YEAR-END KUDOS FOR THE GOAT
All three of the major publications
that name the best in New Zealand theatre recognized the Silo
production of The Goat, or, Who is Sylvia?
In the annual Metro magazine
readers' poll, The
Goat was voted Best
Play of 2005, and Michael Hurst and Jennifer Ward-Lealand were voted
Best New Zealand Actor and Best New Zealand Actress.
named 2005 "The Year of
the Goat". Their critic Natasha Hay said, "No doubt
about it, Michael Hurst and Jennifer Ward-Lealand gave the performances
of the year, possibly of their lives . . . The effect of Ward-Lealand
unleashing primal howls while hurling crockery at the fallen hero
was electric." (See complete article here).
Shannon Huse of the New Zealand
Herald chose The
Goat as one of her two favorite plays this year: " .
. . the wonderful acting of Jennifer Ward-Lealand and Michael Hurst
- their finely nuanced performances were something special." (See
complete article here).
and Articles on The Goat, or, Who is Sylvia?
Zealand Herald: "There can be few roles in contemporary
theatre that are more demanding than the part of Martin Grey.
. . . Michael Hurst rises to the challenge with a performance that
draws on the full range of his remarkable talent. . . . In his determination
to express the inexpressible Hurst imbues this unlikely character
with a poignant, almost heroic sense of dignity."
"Michael Hurst and Jennifer Ward-Lealand play Martin and Stevie--two
brilliant roles--brilliantly ... Hurst infuses
his Martin with a quiet dignity and frenetic distractedness--his mix
of pedantry and inarticulate despair is pure tragi-comedy. ... When Stevie
finds out about Martin's liaison, Ward-Lealand is formidable.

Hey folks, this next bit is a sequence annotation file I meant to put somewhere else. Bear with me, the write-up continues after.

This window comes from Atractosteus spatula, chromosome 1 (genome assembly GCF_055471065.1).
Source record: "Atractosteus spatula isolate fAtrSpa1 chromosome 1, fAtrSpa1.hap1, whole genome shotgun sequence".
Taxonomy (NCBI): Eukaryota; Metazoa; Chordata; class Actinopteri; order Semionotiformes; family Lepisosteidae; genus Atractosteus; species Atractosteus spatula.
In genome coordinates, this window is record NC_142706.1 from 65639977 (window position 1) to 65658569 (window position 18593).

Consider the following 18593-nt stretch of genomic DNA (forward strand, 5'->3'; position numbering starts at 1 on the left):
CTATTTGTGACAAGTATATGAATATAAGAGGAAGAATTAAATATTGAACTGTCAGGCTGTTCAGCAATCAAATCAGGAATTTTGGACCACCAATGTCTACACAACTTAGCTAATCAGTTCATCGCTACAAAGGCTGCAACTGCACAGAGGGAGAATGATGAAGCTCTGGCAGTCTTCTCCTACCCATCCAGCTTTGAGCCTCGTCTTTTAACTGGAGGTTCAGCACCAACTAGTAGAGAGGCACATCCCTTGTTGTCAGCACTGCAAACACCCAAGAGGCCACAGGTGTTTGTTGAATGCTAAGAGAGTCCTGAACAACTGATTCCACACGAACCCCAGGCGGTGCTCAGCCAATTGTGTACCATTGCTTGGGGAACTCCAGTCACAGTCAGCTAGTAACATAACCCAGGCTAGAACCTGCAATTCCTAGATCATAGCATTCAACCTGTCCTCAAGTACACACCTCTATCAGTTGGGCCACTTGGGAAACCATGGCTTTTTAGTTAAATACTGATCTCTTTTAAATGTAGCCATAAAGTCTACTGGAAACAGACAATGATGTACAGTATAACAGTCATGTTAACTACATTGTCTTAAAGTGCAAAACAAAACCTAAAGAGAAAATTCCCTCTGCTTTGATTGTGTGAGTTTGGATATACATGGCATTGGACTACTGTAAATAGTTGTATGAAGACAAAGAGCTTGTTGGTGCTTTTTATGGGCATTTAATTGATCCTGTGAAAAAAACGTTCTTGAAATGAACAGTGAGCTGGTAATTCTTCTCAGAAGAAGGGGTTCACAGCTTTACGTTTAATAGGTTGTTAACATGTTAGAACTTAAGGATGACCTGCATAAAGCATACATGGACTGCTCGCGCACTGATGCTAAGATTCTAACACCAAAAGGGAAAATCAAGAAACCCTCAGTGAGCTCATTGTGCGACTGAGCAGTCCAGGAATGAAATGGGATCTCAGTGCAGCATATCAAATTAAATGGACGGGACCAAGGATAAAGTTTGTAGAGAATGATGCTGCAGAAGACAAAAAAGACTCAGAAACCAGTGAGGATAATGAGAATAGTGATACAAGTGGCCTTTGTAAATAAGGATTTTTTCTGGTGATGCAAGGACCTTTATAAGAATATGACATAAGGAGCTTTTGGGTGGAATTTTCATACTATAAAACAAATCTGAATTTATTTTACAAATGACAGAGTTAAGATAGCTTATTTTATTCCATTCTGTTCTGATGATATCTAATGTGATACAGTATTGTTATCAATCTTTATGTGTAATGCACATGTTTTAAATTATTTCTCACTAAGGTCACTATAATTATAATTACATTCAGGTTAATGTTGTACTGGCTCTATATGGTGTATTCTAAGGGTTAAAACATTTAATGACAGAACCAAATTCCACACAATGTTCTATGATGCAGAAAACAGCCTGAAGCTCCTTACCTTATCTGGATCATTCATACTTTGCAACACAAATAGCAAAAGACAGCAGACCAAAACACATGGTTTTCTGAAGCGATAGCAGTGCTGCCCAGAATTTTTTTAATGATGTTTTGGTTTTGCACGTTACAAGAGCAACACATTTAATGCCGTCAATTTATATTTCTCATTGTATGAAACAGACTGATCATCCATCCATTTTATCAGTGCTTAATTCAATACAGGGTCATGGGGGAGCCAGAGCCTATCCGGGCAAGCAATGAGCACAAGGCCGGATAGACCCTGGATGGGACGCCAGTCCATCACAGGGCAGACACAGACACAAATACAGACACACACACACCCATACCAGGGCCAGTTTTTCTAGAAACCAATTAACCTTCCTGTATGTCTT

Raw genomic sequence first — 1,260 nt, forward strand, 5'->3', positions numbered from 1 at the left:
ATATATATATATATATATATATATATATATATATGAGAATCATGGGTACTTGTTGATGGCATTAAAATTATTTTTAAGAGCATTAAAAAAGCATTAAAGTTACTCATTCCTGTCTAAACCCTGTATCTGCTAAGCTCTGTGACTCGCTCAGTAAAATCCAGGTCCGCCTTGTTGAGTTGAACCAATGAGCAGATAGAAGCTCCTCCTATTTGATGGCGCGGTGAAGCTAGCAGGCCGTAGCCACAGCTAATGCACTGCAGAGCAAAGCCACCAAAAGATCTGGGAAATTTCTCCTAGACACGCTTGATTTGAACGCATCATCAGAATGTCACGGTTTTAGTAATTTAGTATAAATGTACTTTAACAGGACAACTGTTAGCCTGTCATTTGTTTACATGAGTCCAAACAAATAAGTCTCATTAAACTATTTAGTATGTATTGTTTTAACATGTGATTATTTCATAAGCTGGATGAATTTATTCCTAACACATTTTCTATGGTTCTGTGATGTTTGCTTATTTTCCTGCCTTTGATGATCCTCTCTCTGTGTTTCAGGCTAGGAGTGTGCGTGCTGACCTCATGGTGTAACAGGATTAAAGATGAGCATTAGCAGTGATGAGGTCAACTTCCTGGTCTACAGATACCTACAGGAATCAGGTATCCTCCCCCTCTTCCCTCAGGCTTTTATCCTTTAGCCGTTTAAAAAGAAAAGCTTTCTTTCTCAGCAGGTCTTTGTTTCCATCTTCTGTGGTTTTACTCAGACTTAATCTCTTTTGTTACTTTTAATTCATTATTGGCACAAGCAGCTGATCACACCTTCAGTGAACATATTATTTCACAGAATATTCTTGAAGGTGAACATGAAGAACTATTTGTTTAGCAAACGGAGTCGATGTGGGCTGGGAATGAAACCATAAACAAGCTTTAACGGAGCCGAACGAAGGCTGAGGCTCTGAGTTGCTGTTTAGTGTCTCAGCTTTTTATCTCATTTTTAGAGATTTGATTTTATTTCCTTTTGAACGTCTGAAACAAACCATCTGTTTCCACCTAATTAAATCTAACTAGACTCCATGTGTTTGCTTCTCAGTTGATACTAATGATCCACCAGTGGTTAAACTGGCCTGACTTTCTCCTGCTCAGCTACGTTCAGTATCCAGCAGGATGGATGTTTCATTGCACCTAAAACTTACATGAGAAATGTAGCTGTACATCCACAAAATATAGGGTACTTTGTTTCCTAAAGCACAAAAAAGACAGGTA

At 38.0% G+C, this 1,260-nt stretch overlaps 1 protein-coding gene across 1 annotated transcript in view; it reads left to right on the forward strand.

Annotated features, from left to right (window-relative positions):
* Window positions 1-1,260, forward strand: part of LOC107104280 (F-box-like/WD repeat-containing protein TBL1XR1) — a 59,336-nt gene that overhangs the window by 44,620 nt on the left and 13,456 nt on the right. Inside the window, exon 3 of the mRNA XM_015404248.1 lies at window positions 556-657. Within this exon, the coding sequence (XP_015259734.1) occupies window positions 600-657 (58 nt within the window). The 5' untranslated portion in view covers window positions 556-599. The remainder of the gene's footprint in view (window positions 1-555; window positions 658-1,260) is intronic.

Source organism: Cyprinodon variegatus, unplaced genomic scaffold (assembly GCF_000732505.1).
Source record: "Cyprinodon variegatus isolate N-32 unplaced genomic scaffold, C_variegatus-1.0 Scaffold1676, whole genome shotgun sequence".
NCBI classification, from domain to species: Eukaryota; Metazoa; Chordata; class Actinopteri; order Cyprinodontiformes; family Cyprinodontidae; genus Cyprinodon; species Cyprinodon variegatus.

As she unleashes primal howls, her depth of pain and rage is terrifying."
Business Review: "Michael Hurst as Martin gives
a performance of painful realism which is gratifyingly understated
with no outbursts or pleas for understanding. ... Jennifer Ward-Lealand ... gives a stunning performance, changing
from the witty wife of the first act to the outraged and traumatised
figure of the second act."
Star-Times: "As Martin, Michael Hurst must . .
. present a character that has genuinely fallen for a goat. . . .
He does so by preserving Martin's inner dignity. Even at his worse,
Martin extracts our sympathy, the test of a tragic hero. ... Jennifer
Ward-Lealand's Stevie reduces a sophisticated, controlled woman into
an animal-like despair, at one point reduced to disturbing primal
howls . . . "
Zealand Herald (preview): "Albee has veto over the
casts of his works wherever they are staged, and gave the nod to this
pair after examining their CVs. 'He needs to know the actors
have done lots of theatre . . . made us quite nervous, actually,'